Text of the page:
Travis and Matt also discussed other open space areas they patrol, including the Ramsay-Shockey Open Space.  One on-going issue they face is neighborhood access and enforcing permit use.  Nancy suggested a community permit to get the buy-in from thee neighbors as an alternative.  Mark suggested working with the homeowners association (HOA) and have them pay permit fees through their HOA fees, or to host a community volunteer day and receive a free permit for volunteering.

 

Travis went on to discuss particular signs at our open space areas, and passed around some signs for the Board to see.  He distributed and reviewed his "2003 Raptor Monitoring Report" and answered many questions about nesting activities on various open spaces.

 

Discussion Items

§  Proposed User Fee Policy Schedule – K-Lynn introduced the discussion by presenting a timeline for receiving public discussion on a proposed user fee discussion.  The first Open Lands Advisory Board (OLAB) meeting to introduce and discuss this proposed policy will be at the April 22nd Board meeting.  Public comment will be heard on 5/13 in Loveland's Pulliam Building and on 5/19 at the Fort Collins Senior Center.  Both of these meetings will be held from 6:30 - 8:30pm.  The Board will review the public comments at the May 27th Board meeting and refine policy discussions.  The Board will make a final user fee policy recommendation to the Board of County Commissioners (BOCC) at the June 24th OLAB meeting.  Staff will keep the BOCC updated throughout the process. Jean confirmed that we will have a public comment section on our website.  Nancy suggested we review past OLAB discussions on this topic in the April packet/meeting.

 

§  Open Lands Board Membership and Recruitment Applications – K-Lynn said there are 3 OLAB members up for reappointment, not including Nancy and Wendell's second terms that will be over in June.  Nancy and Wendell cannot be reappointed as two consecutive terms is the maximum allowed.  Sue asked if someone can go beyond their 2 term limit, and Tom Bender indicated that in some extenuating circumstances they can and/or if no one else applies for the position.  Brian, Duane & Mark are finishing their first terms.  The BOCC will make the decision to reappoint these members if they are so interested.  K-Lynn encouraged the Board to suggest persons to apply, particularly for those interests that we will be losing in Nancy (agricultural background) and Wendell (Estes Park interest). 

§  Pleasant Valley Trail (PVT) update – Charlie reviewed the PVT project scope.  There is 1100 ft of trail easement through a private development proposal that has not yet been approved.  If any kind of development is approved for the property the landowner will be required to grant the trail easement, and is willing to do so.  Until a proposal is approved, we cannot move forward with building this portion of the trail. County Engineering is willing to allow the connection to go through the Borrow Ditch as a temporary condition.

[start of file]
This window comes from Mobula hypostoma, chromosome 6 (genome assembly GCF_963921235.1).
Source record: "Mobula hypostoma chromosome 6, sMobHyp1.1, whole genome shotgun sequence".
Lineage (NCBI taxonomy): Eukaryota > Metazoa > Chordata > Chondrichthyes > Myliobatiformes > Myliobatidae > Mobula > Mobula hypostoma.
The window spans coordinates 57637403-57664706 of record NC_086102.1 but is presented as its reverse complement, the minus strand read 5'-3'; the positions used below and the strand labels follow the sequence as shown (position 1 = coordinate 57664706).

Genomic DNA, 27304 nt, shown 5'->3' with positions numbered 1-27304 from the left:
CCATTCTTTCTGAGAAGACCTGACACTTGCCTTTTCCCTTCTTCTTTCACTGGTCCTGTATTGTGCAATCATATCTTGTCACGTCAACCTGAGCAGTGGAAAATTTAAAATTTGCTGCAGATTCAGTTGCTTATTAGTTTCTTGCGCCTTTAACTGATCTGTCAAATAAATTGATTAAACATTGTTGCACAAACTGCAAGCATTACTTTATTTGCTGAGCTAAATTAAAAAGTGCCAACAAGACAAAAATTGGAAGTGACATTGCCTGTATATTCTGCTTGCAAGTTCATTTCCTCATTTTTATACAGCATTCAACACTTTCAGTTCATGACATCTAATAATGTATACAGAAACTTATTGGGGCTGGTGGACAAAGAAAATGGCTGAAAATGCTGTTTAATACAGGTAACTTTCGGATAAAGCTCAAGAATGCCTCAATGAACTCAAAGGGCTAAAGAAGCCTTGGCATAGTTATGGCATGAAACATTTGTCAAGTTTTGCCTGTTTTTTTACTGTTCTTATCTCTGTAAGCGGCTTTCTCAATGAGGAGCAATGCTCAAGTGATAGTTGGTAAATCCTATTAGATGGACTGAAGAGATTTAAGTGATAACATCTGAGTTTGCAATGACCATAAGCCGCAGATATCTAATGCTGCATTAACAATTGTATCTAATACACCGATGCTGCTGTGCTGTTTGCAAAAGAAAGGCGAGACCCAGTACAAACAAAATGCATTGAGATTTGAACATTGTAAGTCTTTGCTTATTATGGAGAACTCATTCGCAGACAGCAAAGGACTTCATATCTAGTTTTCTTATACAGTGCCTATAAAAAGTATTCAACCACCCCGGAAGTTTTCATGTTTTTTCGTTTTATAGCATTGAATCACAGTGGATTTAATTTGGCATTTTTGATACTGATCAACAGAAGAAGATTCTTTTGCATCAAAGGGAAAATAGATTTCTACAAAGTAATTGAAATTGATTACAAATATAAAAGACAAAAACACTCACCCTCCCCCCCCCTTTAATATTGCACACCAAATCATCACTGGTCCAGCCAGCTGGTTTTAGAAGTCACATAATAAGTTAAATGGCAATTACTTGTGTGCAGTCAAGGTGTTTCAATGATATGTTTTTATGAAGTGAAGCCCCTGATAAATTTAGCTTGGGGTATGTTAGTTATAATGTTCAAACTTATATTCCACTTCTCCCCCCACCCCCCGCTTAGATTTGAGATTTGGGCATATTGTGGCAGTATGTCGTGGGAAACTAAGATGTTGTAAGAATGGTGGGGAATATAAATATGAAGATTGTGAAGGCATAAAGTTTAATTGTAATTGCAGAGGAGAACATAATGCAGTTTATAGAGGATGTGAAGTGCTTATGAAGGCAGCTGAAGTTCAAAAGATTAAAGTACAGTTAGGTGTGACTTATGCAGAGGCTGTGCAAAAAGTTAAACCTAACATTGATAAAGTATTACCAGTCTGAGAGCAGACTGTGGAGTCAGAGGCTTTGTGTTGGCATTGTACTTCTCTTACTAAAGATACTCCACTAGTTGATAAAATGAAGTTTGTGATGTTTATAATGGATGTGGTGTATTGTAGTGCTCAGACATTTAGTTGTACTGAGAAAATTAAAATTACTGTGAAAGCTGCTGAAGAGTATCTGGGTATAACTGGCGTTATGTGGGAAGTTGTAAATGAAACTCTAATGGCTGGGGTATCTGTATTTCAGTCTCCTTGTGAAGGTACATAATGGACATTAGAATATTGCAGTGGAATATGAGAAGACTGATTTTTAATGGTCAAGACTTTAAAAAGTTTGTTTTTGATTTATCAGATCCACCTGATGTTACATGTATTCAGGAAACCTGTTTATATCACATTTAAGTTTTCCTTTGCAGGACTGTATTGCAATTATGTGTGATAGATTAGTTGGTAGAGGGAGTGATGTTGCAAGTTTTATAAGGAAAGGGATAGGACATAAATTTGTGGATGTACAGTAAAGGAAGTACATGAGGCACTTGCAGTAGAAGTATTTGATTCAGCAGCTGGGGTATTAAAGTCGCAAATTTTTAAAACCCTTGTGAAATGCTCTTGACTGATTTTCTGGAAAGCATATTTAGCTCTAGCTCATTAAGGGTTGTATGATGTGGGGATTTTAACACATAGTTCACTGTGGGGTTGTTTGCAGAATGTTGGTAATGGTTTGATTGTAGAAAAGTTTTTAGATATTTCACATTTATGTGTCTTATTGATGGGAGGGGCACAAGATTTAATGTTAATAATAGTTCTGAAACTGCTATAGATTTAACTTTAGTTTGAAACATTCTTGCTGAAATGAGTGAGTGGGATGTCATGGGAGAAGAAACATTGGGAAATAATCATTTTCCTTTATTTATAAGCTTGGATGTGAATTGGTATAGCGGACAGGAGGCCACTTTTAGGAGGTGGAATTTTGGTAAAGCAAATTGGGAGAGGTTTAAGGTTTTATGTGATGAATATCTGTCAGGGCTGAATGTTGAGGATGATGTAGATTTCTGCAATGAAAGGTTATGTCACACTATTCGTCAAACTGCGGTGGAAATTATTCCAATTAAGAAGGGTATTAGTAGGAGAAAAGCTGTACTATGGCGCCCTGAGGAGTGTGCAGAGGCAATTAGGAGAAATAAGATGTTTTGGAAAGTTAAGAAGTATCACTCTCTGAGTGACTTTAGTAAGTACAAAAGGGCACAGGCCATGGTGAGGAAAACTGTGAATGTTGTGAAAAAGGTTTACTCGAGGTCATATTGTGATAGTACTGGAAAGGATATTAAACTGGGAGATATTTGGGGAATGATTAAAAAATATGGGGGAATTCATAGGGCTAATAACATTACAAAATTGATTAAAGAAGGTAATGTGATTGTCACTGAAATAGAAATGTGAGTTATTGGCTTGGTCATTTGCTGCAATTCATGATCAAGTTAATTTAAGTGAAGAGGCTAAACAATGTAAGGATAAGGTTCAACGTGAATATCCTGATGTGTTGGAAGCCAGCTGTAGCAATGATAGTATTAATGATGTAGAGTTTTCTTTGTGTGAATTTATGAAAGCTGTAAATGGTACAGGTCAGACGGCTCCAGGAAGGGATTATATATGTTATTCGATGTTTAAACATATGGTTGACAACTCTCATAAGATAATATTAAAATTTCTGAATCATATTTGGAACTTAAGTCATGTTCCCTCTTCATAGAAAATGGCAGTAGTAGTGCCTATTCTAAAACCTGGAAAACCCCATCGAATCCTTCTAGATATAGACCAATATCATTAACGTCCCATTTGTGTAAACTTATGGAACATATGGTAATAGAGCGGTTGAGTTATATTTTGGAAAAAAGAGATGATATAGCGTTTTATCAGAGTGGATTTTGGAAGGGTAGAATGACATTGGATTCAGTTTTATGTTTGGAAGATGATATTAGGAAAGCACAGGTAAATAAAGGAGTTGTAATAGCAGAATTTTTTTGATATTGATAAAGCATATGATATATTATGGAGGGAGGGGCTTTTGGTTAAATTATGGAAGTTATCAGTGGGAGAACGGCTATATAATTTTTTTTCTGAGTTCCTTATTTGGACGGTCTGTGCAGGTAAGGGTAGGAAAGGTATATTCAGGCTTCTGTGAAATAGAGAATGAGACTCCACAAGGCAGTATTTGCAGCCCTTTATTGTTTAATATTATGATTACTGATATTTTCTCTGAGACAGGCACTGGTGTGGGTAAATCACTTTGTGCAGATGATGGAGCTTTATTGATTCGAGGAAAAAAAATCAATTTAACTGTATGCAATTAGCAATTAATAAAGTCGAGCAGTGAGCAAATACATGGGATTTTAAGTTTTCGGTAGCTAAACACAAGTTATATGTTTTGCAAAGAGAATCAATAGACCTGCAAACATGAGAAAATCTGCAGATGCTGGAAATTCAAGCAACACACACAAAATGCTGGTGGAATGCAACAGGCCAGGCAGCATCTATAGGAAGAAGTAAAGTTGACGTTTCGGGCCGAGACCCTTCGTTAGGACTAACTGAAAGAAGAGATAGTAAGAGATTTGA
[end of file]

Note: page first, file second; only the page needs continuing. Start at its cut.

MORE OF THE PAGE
§  Board participation – Nancy said she has noted that there has been less Board participation in discussions and that the Board seems to be becoming more of a "rubber stamp" Board.  She wondered if anyone else felt the same.  Jim said he felt during the first portion of his term he felt he had a lot to learn.  He suggested staff should present the pros and cons of an issue to improve the discussion.  Sue asked if a Board member had an interest in a particular staff endeavor that they could feel welcome to be involved at that level, ie agriculture.  Nancy said that she would like to have more involvement on management plans including an itemized list of issues that they could comment on, and also be involved in a field trip to present these issues. Bob said that there is always a danger of Board members getting in the way of the professional staff, and thought that the Board should be more involved at the policy level.  He feels staff has always welcomed input, but input should stay at policy level.  Nancy feels that as the Board moves to deliberating more management issues (versus acquisition issues) they need to become more educated in making those decisions.  She would like to see more Board feedback and discussion on how an open space is managed, rather than just reading and approving a management plan.  Peter agreed with Nancy and thought it would be helpful if the Board could have a list of decisions that need to be made on each management plan, ie. what kind of access, what does staff propose and do we agree with that, is there a legitimate reason for this decision, etc.  K-Lynn confirmed that staff would really like to see as much involvement with management issues as we do in the acquisition field trips, etc  Eric would like to see an access analyses for each property before we acquire it.  In defense of the existing acquisition process, Nancy pointed out that we already know if the property will have access before we buy it.  The Board will be involved with the policy choice of what the access is going to look like as well as the development of the management plan.  Sue said more information on the management plan helps her defend to the public what will happen to this land, and OLAB members should feel informed enough to represent the public.  Brian asked if the Board could be involved in staff meetings where there is specifically a discussion about management issues on a property.  For example, Loveland, Fort Collins and the County meeting in regards to the revised Devil's Backbone management plan.  K-Lynn said definitely, and staff can provide field trips to give an on the ground sense.  Jean said she is willing to commit extra time, but needs advance notice.  She added that Board members should offer which topics interest them most so staff would know who will be more responsive to those particular interests or open space properties.  Peter said he thinks it will improve the process if the Board has input, an example being capacity issues at the Devil's Backbone.  KL said the afternoon of 4/15 or 4/16 is available to tackle the Devil's backbone to Horsetooth area for access issues.  Meegan will send out an email with field trip times.  Jim said he would like an email on critical issues or discussions that he should be thinking about or researching before a decision needs to be made or discussion had at a Board meeting.